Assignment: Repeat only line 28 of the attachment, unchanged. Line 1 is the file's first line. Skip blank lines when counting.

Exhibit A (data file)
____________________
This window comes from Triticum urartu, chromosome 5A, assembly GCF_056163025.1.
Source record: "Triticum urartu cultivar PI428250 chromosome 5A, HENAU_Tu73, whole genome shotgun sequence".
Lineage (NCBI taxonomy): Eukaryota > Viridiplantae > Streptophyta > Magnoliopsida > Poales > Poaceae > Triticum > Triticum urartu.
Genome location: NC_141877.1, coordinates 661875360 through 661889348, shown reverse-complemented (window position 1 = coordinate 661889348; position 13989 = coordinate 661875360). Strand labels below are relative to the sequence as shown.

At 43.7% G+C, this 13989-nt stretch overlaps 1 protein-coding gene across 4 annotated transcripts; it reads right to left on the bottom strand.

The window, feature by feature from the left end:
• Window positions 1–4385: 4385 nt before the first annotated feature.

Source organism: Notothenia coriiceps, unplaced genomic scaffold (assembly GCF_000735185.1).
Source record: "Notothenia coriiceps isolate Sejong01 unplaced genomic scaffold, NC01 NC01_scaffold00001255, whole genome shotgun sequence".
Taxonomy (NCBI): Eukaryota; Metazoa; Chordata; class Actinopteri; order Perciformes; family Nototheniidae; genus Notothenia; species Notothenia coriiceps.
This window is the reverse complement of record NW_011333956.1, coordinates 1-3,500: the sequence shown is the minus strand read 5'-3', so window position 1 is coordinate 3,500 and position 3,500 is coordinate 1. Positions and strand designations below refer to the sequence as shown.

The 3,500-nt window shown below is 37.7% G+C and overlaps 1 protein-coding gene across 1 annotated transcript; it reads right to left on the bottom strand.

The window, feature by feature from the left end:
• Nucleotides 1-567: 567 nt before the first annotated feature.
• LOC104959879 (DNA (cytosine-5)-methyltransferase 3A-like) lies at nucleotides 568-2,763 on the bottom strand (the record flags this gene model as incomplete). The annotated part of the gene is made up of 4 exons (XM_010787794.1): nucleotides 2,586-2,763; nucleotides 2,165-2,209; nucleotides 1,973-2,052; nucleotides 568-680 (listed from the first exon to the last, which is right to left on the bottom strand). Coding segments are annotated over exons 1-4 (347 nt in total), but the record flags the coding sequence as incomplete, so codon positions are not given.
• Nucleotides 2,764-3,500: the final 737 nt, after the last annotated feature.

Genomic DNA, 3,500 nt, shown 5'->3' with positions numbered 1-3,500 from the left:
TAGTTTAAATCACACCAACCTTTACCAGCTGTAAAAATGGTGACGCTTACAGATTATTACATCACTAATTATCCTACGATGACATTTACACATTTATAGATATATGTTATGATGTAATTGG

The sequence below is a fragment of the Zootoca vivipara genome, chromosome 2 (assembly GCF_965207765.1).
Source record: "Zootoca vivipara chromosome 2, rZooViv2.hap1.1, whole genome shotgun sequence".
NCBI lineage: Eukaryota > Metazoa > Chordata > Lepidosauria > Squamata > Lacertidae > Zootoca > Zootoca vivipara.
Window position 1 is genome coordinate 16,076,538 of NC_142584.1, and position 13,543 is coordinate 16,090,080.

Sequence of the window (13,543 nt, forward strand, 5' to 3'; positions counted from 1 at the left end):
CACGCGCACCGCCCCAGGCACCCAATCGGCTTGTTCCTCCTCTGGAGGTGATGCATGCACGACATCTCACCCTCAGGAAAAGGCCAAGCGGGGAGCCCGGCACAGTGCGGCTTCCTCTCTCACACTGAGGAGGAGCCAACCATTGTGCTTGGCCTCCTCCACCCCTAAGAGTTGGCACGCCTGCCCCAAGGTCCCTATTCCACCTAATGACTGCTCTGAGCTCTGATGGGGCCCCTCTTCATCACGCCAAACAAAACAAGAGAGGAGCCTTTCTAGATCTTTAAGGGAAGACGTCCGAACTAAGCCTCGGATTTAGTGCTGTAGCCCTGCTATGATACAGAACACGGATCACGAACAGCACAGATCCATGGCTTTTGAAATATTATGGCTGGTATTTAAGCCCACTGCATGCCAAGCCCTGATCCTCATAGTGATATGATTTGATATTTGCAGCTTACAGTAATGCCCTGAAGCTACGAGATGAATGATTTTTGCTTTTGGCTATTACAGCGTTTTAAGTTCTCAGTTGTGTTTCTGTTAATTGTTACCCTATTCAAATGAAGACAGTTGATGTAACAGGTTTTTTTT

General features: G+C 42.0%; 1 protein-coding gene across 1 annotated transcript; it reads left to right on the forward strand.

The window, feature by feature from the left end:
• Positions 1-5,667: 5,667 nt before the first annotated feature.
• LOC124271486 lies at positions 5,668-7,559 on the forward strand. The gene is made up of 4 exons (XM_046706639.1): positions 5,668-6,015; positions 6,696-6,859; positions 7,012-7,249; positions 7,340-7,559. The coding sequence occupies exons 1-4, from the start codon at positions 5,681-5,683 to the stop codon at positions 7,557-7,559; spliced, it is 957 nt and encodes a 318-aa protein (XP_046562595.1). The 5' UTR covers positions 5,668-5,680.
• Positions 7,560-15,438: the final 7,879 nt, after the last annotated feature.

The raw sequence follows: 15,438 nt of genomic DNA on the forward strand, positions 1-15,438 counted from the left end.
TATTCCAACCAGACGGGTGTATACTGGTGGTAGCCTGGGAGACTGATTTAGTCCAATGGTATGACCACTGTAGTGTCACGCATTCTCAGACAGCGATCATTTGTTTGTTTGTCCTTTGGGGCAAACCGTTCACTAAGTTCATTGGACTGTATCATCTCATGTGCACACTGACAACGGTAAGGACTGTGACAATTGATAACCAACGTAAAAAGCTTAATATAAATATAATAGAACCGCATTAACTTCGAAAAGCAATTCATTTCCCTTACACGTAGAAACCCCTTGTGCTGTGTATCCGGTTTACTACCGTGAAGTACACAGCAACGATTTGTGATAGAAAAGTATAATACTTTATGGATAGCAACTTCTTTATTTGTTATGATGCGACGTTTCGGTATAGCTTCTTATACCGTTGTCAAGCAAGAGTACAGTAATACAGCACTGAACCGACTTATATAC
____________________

• LOC124271486 lies at positions 5,668-7,559 on the forward strand. The gene is made up of 4 exons (XM_046706639.1): positions 5,668-6,015; positions 6,696-6,859; positions 7,012-7,249; positions 7,340-7,559. The coding sequence occupies exons 1-4, from the start codon at positions 5,681-5,683 to the stop codon at positions 7,557-7,559; spliced, it is 957 nt and encodes a 318-aa protein (XP_046562595.1). The 5' UTR covers positions 5,668-5,680.